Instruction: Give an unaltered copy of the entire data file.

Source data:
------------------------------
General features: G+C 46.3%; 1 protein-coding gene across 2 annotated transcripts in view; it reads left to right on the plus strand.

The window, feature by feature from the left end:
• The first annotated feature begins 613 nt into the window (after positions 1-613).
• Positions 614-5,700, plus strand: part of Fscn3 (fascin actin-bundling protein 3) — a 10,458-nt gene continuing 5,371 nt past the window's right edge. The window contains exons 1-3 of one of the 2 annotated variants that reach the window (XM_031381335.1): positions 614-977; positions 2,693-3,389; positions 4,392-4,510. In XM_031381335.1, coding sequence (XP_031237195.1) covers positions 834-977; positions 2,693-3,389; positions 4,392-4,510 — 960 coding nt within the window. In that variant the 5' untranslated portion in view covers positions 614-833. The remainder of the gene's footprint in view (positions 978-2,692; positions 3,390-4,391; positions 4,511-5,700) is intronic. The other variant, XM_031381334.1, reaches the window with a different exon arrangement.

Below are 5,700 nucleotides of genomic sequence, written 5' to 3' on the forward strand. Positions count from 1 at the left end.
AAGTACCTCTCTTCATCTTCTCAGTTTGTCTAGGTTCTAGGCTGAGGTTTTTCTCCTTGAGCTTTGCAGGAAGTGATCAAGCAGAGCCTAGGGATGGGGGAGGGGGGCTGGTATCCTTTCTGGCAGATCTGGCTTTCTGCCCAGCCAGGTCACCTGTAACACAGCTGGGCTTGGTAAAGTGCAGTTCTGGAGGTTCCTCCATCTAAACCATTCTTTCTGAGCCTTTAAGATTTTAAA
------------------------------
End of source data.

General features: G+C 46.3%; 1 protein-coding gene across 2 annotated transcripts in view; it reads left to right on the plus strand.

The window, feature by feature from the left end:
• The first annotated feature begins 613 nt into the window (after positions 1-613).
• Positions 614-5,700, plus strand: part of Fscn3 (fascin actin-bundling protein 3) — a 10,458-nt gene continuing 5,371 nt past the window's right edge. The window contains exons 1-3 of one of the 2 annotated variants that reach the window (XM_031381335.1): positions 614-977; positions 2,693-3,389; positions 4,392-4,510. In XM_031381335.1, coding sequence (XP_031237195.1) covers positions 834-977; positions 2,693-3,389; positions 4,392-4,510 — 960 coding nt within the window. In that variant the 5' untranslated portion in view covers positions 614-833. The remainder of the gene's footprint in view (positions 978-2,692; positions 3,390-4,391; positions 4,511-5,700) is intronic. The other variant, XM_031381334.1, reaches the window with a different exon arrangement.

Below are 5,700 nucleotides of genomic sequence, written 5' to 3' on the forward strand. Positions count from 1 at the left end.
AAGTACCTCTCTTCATCTTCTCAGTTTGTCTAGGTTCTAGGCTGAGGTTTTTCTCCTTGAGCTTTGCAGGAAGTGATCAAGCAGAGCCTAGGGATGGGGGAGGGGGGCTGGTATCCTTTCTGGCAGATCTGGCTTTCTGCCCAGCCAGGTCACCTGTAACACAGCTGGGCTTGGTAAAGTGCAGTTCTGGAGGTTCCTCCATCTAAACCATTCTTTCTGAGCCTTTAAGATTTTAAA